He stiffened with impotent rage as he took up his knife and fork again and resumed eating. He was disagreeably conscious that she held the advantage, for assuredly he had no intention of driving her from the ranch or of leaving it himself until he got his hands on the money. Besides, he thought he saw back of her unconcern over his probable course of action a secret desire for him to leave or to drive her away, and in the perversity of his heart he decided that both must stay. Something might occur to reveal the whereabouts of the money, or he could watch her, reasonably certain that one day her woman's curiosity would lead her to its hiding place. Plainly, in any event, he must bide his time. Though his decision to defer action was taken, his resentment did not abate; he could not conquer the deep rage in his heart against her because of her interference in his affairs, and when he suddenly looked up to see her watching him with a calm smile he made a grimace of hatred at her.
"I'll make you show your hand, you sufferin' fool!" he said. "If you was a man I'd make you tell me right now where that corn is, or I'd guzzle you till your tongue stuck out a yard. As it is, I reckon I've got to wait until you get damn good an' ready; got to wait until a measly, sneakin' woman—"
Her laugh interrupted him—low, disdainful, mocking.
"I think I know what you are going to say. You are going to tell me how I wormed my way into the good graces of your father and coaxed him to make me his beneficiary. It is your intention to be mean, to insult me, to try to bully me." Her eyes flashed as she leaned a little toward him. "Understand," she said; "your bluster won't have the slightest effect on me. I am not afraid of you. So swear and curse to your heart's content. As for bossing the ranch," she went on, her voice suddenly one of cold mockery, "what is there to boss? Some dilapidated buildings! Of course you may boss those, because they can't object. But you can't boss me, nor grandfather, nor Bob—because we won't let you!"
She walked away from the table and went to a door that led to another room, standing in the opening and looking back at Calumet, who still sat at the table, speechless with surprise.
"Go out and begin your bossing!" she jeered. "Very likely the buildings will begin to dance around at your bidding. With your admirable persuasive powers you ought to be able to do wonders with them in the matter of repairs. Try it, at least. But if they refuse to be repaired at your mere word, and you think something more substantial is needed, then come to me—perhaps I may help you."
She bowed mockingly and vanished into the other room, closing the door behind her, leaving Calumet glaring into his plate.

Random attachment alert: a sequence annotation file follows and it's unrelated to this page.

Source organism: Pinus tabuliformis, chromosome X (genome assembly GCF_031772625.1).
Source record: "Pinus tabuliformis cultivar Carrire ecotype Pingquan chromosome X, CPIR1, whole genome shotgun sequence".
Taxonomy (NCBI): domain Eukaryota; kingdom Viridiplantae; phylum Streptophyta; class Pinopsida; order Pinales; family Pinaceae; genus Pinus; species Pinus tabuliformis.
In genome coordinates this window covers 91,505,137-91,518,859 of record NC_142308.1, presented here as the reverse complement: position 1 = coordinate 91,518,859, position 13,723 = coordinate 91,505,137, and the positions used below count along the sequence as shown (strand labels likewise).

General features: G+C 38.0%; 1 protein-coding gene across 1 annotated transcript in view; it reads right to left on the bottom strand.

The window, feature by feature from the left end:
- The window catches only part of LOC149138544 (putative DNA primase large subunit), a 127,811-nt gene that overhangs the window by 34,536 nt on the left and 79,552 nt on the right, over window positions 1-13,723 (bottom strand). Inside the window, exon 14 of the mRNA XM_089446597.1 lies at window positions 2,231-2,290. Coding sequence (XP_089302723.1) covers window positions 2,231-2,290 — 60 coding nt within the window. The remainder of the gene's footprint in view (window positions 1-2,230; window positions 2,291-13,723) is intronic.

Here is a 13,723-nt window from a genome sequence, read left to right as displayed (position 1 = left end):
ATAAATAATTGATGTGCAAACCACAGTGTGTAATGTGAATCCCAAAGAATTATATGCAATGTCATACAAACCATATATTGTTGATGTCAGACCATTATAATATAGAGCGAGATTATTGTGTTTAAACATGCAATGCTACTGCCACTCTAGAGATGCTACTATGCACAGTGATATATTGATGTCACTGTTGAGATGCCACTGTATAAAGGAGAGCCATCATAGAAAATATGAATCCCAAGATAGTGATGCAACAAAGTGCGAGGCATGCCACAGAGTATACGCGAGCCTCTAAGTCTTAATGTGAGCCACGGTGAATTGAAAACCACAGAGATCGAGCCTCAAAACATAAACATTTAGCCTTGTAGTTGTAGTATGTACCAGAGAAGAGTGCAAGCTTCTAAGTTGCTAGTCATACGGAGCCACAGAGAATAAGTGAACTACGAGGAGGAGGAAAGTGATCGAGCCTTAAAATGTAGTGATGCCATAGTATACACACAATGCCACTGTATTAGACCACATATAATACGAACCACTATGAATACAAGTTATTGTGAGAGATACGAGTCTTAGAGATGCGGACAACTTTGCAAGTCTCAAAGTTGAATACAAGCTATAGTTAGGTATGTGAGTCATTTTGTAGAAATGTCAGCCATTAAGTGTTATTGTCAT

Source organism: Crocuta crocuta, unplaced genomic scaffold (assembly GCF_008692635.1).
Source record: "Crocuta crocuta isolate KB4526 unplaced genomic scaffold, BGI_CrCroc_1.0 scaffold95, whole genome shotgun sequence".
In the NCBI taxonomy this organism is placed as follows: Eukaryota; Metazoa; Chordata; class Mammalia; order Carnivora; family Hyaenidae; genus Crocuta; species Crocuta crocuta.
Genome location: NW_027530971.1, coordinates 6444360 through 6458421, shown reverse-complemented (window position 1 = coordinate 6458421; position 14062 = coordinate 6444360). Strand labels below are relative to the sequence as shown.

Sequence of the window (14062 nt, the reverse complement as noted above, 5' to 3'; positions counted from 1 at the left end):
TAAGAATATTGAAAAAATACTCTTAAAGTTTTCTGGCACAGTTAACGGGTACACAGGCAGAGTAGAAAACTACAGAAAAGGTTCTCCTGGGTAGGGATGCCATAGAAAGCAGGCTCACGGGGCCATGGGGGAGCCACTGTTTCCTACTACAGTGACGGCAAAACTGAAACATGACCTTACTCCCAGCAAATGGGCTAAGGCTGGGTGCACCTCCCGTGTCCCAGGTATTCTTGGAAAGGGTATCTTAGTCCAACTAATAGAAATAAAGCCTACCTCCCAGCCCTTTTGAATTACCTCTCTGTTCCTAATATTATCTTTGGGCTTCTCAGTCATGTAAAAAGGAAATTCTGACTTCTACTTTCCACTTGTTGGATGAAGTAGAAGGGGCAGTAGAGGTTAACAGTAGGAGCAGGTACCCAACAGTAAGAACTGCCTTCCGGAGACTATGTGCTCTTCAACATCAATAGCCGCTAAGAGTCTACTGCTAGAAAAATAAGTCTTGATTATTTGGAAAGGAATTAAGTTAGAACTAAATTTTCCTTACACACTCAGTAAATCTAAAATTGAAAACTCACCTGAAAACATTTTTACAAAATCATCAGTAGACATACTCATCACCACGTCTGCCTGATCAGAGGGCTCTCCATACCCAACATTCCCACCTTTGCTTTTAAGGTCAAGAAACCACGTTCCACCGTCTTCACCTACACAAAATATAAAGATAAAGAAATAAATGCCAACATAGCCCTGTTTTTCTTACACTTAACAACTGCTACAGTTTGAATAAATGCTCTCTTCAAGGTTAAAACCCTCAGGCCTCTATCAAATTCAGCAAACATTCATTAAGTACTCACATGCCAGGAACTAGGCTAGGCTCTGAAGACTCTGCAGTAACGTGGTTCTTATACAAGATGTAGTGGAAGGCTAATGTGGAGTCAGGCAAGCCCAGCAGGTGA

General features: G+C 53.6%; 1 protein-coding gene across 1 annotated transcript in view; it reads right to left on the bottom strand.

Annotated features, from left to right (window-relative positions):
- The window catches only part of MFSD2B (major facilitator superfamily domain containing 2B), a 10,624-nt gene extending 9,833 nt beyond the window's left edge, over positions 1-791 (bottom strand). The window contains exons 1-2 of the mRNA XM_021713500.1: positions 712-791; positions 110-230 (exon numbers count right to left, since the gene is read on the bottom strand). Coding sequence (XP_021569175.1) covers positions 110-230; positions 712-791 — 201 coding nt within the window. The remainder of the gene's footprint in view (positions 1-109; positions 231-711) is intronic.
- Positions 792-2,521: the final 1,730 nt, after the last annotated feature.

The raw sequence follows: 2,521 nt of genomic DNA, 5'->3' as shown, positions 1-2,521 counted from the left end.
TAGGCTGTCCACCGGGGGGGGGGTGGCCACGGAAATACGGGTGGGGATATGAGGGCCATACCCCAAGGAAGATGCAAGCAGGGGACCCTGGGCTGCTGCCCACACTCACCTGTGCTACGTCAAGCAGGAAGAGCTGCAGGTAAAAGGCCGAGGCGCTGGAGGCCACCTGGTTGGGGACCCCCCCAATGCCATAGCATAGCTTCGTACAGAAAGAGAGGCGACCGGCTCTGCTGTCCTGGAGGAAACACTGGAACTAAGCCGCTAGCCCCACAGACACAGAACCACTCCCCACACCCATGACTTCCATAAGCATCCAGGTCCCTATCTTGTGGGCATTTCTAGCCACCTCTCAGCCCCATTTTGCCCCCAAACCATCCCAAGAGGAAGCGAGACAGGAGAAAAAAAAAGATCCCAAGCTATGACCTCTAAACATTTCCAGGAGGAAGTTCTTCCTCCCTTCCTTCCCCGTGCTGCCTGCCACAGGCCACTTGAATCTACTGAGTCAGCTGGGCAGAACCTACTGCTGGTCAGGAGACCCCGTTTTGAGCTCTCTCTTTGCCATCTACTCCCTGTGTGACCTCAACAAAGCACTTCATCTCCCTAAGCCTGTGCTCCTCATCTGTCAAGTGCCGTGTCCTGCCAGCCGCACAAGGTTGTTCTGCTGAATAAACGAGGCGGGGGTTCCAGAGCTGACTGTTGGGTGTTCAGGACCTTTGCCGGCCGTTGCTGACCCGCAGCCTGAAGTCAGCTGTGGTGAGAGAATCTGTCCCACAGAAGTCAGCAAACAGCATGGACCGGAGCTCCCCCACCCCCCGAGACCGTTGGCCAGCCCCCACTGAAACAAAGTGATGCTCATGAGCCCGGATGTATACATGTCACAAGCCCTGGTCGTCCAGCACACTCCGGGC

For a moment there was a painful silence, which Malcolm broke by clearing his throat, his gaze on the tablecloth.
"Sometimes I think Betty's a little fresh," he said, apologetically. "She's sorta sudden-like. She hadn't ought to—"
He looked up to see a malevolent scowl on Calumet's face, and he ducked by the narrowest of margins the heavy plate that flew from Calumet's hand. The plate struck the wall and was shattered to atoms. Malcolm crouched, in deadly fear of other missiles, but Calumet did not deign to notice him further, stalking out of the room and slamming the door behind him.
Five minutes after leaving the kitchen of the ranchhouse Calumet stood beside the rotted rails of the corral fence near the stable, frowning, fully conscious that he had been worsted in the verbal battle just ended. He was filled with a disagreeable sense of impotence; he felt small, mean, cheap, and uncomfortable, and was oppressed with indecision. In short, he felt that he was not the same man who had ridden up to the Lazy Y ranchhouse at twilight the night before—in twelve hours a change had come over him. And Betty had wrought it. He knew that.
Had he only to do with Malcolm—or any man, for that matter—there would have been no doubt of his course. He would have hustled out Malcolm or any other man long before this, and there would have been an end to it. But Betty had made it quite plain to him that she did not purpose to leave, and, since he had had little experience with women, he was decidedly at a loss to discover a way to deal with her. That he could not rout her by force was certain, for he could not lay hands on a woman in violence, and he was by no means certain that he wanted her to leave, because if she did it was highly probable that he would never get his hands on the money his father had left. Of course he could search for the money, but there came to his mind now tales of treasure that had never been recovered, and he was reluctant to take any chances. On the other hand, he was facing the maddening prospect of living for a year under the eyes of a determined young woman who was to be the sole judge of his conduct. He was to become a probationer and Betty was to watch his every move.
He wondered, making a wry face at the thought, whether she intended to record his actions in a book, giving him marks of merit or demerit according as the whim struck her? In that case she had probably already placed a black mark against him, perhaps several.